You don’t need a huge amp to make a huge sound. Small amps are convenient and easier to control. Unlike on stage where you want the sound to carry several feet, in the studio a smaller speaker close mic’d can be much more effective as the should is not going to overwhelm your best mics and you will actually be able to hear what you’re recording rather than that big noise in the room – often it’s a disappointment that what felt great standing next to an AC30 on full tilt doesn’t translate in the mix. The small ones can still squeal. I love Champs, Skylarks, and my beloved Lazy J. But also try those toy battery amps with a 57 taped to it and turned up all the way.

2. Push up any mic anywhere

Break every rule you have read about the perfect x-marked spot on the grille. How many times I have wanted to scream when I see engineers get out torches to look for the center of a speaker and compasses to measure the angles. Arrggghhh! My fave sounds are the ones where you stick up any mic in the room and go with it. I always have an amp by my setup with an 87 or Coles 4038 a few inches away, but I also always have a vocal mic about 4 feet away in the room, and that one ends up being used more often than the close one.

3. Just try that one mic

Forget the 6 mics doing that geeky shootout you will post on the Tube and feel really ‘pro’ about. You’re supposed to be making people fall in love, dance, cry, not scratch their chins and send you a ‘like’. I stick up the nearest mic to me. If there’s something wrong, my first question is “well, what are you playing? Maybe it’s not very good.”It would take a lot for me to care about switching mics. I would have to be playing pretty bad!

4. Try a different amp/guitar

Try taking those 400 boutique pedals out of the chain. Ask yourself “what if it was completely the opposite?”

5. DI is your friend

DIs were good enough for Motown… so is there any other argument? Try going through a nasally fuzz on the way to the DI, then dial in some 2.5k and sound like Ron Isley. Try completely distorting your mic pre. Try doing everything wrong.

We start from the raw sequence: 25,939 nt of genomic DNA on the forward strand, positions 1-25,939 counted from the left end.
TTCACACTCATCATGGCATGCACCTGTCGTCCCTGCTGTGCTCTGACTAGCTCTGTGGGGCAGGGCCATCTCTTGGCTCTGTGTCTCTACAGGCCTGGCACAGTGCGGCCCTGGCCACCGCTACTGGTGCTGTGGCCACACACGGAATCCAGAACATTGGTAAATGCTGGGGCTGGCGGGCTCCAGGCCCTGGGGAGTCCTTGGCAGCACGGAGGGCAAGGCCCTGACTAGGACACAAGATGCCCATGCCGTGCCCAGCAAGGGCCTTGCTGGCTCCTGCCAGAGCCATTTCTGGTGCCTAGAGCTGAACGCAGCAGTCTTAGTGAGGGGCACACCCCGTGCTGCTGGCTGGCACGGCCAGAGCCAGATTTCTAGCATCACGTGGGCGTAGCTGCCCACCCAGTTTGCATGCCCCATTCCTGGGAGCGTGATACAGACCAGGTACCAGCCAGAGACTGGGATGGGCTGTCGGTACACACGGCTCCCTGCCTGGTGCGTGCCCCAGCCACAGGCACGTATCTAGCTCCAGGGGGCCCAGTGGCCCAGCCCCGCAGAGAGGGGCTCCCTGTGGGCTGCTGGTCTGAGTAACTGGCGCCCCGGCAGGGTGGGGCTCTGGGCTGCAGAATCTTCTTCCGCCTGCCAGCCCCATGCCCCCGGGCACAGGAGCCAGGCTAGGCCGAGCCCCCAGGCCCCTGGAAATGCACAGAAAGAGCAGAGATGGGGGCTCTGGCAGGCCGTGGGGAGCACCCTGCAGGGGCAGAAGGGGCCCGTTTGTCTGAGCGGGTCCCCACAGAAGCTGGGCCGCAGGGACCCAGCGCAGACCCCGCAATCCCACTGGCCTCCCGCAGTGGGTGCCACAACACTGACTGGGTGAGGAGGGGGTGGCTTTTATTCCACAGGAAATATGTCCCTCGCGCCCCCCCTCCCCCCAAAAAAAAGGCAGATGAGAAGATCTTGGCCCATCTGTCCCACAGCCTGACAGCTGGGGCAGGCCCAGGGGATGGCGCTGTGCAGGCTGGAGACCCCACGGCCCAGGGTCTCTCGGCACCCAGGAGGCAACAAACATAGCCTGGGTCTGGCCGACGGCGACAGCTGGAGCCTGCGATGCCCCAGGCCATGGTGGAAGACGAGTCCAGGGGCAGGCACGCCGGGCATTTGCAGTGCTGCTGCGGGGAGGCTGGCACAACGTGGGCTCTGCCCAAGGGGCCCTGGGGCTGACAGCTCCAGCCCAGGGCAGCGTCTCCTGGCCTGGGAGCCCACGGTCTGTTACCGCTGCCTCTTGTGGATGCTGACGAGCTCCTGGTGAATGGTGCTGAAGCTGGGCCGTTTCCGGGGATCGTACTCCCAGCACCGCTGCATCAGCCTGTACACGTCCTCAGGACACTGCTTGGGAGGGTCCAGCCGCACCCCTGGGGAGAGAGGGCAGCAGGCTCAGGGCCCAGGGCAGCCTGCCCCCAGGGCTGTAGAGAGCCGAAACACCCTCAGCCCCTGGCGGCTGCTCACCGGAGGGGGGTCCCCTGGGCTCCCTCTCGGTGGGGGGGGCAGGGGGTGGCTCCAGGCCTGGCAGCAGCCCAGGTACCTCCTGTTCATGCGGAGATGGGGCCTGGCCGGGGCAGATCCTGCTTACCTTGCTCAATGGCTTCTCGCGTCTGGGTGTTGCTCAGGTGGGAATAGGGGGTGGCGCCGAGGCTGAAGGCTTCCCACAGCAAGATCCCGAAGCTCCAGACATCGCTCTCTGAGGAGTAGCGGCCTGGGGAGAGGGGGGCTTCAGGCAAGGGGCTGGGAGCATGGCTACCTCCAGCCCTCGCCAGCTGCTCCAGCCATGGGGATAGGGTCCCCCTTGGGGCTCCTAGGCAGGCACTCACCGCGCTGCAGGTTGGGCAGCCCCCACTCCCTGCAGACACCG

Try this: a clean funky rhythmic DI part through an MXR red compressor, then doubled identically and hard panned.

6. Record the room

If I ever record more than one mic, I like to have the room panned 60 degrees and the close mic just off center. Try flipping the phase after. It might be out and still sound better.

7. Add acoustic guitars

Acoustics make great secret rhythm guitars. Maybe a couple of different ones slammed and dirty right behind the electric rhythm part. Try getting the singer to bash along on a semi acoustic with the vocal mic picking up all the brash high frequencies.

8. And a few more mixing tips…

Group your guitars according to parts onto auxes. Ask yourself did you really need that 3rd double in the end? Can you get rid of a few mics and harmonies now? Can you group all the rhythm parts to one aux and process them together as a stereo?

Remember that everything changes in the mix buildup and mostly you need to keep bringing that guitar into focus. I love the J37 tape saturation plugin for the little delay, the modulation and the saturation. Puts it back into the room.

Don’t look at your EQ curves, just listen. It’s guitar! You can make it sound like anything. The Waves Renaissance EQ is great for sculpting, but the V-EQs are where you beef up the bottom and overload the nasty mid range. Stick a CLA-2A at the end to calm it down.